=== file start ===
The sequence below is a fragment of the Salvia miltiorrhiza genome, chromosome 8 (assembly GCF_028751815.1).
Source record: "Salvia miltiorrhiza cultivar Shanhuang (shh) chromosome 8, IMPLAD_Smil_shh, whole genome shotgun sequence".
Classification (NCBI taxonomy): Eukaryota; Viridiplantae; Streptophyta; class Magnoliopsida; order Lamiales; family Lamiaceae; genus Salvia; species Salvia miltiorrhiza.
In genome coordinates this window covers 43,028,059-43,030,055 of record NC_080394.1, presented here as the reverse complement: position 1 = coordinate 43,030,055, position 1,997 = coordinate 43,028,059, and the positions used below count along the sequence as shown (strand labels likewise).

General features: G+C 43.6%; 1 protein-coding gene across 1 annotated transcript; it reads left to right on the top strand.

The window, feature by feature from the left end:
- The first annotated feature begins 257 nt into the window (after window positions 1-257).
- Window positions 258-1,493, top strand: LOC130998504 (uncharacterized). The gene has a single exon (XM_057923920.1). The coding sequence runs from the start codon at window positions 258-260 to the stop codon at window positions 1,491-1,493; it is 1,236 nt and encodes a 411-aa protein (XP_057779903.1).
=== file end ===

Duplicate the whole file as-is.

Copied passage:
The sequence below is a fragment of the Salvia miltiorrhiza genome, chromosome 8 (assembly GCF_028751815.1).
Source record: "Salvia miltiorrhiza cultivar Shanhuang (shh) chromosome 8, IMPLAD_Smil_shh, whole genome shotgun sequence".
Classification (NCBI taxonomy): Eukaryota; Viridiplantae; Streptophyta; class Magnoliopsida; order Lamiales; family Lamiaceae; genus Salvia; species Salvia miltiorrhiza.
In genome coordinates this window covers 43,028,059-43,030,055 of record NC_080394.1, presented here as the reverse complement: position 1 = coordinate 43,030,055, position 1,997 = coordinate 43,028,059, and the positions used below count along the sequence as shown (strand labels likewise).

General features: G+C 43.6%; 1 protein-coding gene across 1 annotated transcript; it reads left to right on the top strand.

The window, feature by feature from the left end:
- The first annotated feature begins 257 nt into the window (after window positions 1-257).
- Window positions 258-1,493, top strand: LOC130998504 (uncharacterized). The gene has a single exon (XM_057923920.1). The coding sequence runs from the start codon at window positions 258-260 to the stop codon at window positions 1,491-1,493; it is 1,236 nt and encodes a 411-aa protein (XP_057779903.1).